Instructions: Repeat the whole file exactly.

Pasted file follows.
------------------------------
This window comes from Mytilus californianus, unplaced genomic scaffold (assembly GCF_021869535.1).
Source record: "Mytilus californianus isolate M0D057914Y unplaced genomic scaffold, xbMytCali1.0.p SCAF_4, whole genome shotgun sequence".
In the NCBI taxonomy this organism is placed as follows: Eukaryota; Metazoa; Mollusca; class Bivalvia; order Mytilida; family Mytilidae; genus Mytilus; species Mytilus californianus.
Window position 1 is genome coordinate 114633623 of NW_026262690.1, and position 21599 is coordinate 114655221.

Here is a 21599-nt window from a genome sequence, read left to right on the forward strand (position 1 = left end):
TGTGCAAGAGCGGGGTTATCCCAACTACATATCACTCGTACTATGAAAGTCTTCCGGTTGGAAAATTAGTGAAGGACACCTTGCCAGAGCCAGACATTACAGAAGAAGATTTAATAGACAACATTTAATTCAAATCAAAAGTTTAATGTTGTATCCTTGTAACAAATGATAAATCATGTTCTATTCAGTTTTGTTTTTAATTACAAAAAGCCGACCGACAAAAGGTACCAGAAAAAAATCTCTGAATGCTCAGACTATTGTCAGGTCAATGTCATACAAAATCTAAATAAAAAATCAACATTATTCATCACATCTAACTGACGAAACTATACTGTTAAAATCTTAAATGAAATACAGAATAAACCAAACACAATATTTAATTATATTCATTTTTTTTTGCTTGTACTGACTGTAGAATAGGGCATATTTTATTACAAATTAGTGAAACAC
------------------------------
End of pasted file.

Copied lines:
This window comes from Mytilus californianus, unplaced genomic scaffold (assembly GCF_021869535.1).
Source record: "Mytilus californianus isolate M0D057914Y unplaced genomic scaffold, xbMytCali1.0.p SCAF_4, whole genome shotgun sequence".
In the NCBI taxonomy this organism is placed as follows: Eukaryota; Metazoa; Mollusca; class Bivalvia; order Mytilida; family Mytilidae; genus Mytilus; species Mytilus californianus.
Window position 1 is genome coordinate 114633623 of NW_026262690.1, and position 21599 is coordinate 114655221.

Here is a 21599-nt window from a genome sequence, read left to right on the forward strand (position 1 = left end):
TGTGCAAGAGCGGGGTTATCCCAACTACATATCACTCGTACTATGAAAGTCTTCCGGTTGGAAAATTAGTGAAGGACACCTTGCCAGAGCCAGACATTACAGAAGAAGATTTAATAGACAACATTTAATTCAAATCAAAAGTTTAATGTTGTATCCTTGTAACAAATGATAAATCATGTTCTATTCAGTTTTGTTTTTAATTACAAAAAGCCGACCGACAAAAGGTACCAGAAAAAAATCTCTGAATGCTCAGACTATTGTCAGGTCAATGTCATACAAAATCTAAATAAAAAATCAACATTATTCATCACATCTAACTGACGAAACTATACTGTTAAAATCTTAAATGAAATACAGAATAAACCAAACACAATATTTAATTATATTCATTTTTTTTTGCTTGTACTGACTGTAGAATAGGGCATATTTTATTACAAATTAGTGAAACAC